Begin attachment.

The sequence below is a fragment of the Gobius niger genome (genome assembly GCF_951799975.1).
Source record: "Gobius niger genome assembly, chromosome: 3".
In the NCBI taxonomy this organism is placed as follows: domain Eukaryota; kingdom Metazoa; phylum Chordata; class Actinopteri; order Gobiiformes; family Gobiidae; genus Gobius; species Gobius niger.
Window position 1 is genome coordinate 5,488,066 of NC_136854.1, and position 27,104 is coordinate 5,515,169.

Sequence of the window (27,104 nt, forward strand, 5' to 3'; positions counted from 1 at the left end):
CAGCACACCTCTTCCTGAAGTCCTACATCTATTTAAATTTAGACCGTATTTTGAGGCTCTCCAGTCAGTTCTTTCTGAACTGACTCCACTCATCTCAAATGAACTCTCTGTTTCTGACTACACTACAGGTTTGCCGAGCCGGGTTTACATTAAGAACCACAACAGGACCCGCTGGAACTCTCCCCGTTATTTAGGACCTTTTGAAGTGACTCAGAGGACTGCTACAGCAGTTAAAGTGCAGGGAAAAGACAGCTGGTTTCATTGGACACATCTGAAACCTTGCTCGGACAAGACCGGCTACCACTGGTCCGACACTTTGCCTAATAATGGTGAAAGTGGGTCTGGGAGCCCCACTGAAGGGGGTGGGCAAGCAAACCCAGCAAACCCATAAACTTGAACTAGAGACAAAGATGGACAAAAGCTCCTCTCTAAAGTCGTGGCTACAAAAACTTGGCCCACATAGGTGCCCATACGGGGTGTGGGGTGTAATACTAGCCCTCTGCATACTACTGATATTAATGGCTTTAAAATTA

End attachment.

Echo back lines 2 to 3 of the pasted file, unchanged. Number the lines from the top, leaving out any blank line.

Source record: "Gobius niger genome assembly, chromosome: 3".
In the NCBI taxonomy this organism is placed as follows: domain Eukaryota; kingdom Metazoa; phylum Chordata; class Actinopteri; order Gobiiformes; family Gobiidae; genus Gobius; species Gobius niger.